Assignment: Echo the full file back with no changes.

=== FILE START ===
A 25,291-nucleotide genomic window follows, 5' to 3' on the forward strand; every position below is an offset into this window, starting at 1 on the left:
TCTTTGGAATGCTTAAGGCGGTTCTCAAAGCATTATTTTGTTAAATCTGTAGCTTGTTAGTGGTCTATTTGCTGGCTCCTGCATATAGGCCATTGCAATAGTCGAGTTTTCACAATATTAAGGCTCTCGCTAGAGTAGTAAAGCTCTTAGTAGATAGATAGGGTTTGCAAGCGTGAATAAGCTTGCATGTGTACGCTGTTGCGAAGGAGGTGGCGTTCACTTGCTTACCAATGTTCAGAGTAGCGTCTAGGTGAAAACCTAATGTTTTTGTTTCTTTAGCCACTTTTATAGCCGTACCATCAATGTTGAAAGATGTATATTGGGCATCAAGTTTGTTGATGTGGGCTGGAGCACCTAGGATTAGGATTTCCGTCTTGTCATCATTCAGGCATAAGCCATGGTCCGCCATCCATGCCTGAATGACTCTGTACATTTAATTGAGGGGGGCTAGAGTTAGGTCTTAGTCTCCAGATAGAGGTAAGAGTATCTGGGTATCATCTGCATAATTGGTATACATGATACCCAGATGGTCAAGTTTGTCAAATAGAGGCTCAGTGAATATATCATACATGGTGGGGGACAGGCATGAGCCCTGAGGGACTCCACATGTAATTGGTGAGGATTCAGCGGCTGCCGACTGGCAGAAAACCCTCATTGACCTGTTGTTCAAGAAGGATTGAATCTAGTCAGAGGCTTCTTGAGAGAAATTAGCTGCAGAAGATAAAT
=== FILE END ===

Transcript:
A 25,291-nucleotide genomic window follows, 5' to 3' on the forward strand; every position below is an offset into this window, starting at 1 on the left:
TCTTTGGAATGCTTAAGGCGGTTCTCAAAGCATTATTTTGTTAAATCTGTAGCTTGTTAGTGGTCTATTTGCTGGCTCCTGCATATAGGCCATTGCAATAGTCGAGTTTTCACAATATTAAGGCTCTCGCTAGAGTAGTAAAGCTCTTAGTAGATAGATAGGGTTTGCAAGCGTGAATAAGCTTGCATGTGTACGCTGTTGCGAAGGAGGTGGCGTTCACTTGCTTACCAATGTTCAGAGTAGCGTCTAGGTGAAAACCTAATGTTTTTGTTTCTTTAGCCACTTTTATAGCCGTACCATCAATGTTGAAAGATGTATATTGGGCATCAAGTTTGTTGATGTGGGCTGGAGCACCTAGGATTAGGATTTCCGTCTTGTCATCATTCAGGCATAAGCCATGGTCCGCCATCCATGCCTGAATGACTCTGTACATTTAATTGAGGGGGGCTAGAGTTAGGTCTTAGTCTCCAGATAGAGGTAAGAGTATCTGGGTATCATCTGCATAATTGGTATACATGATACCCAGATGGTCAAGTTTGTCAAATAGAGGCTCAGTGAATATATCATACATGGTGGGGGACAGGCATGAGCCCTGAGGGACTCCACATGTAATTGGTGAGGATTCAGCGGCTGCCGACTGGCAGAAAACCCTCATTGACCTGTTGTTCAAGAAGGATTGAATCTAGTCAGAGGCTTCTTGAGAGAAATTAGCTGCAGAAGATAAAT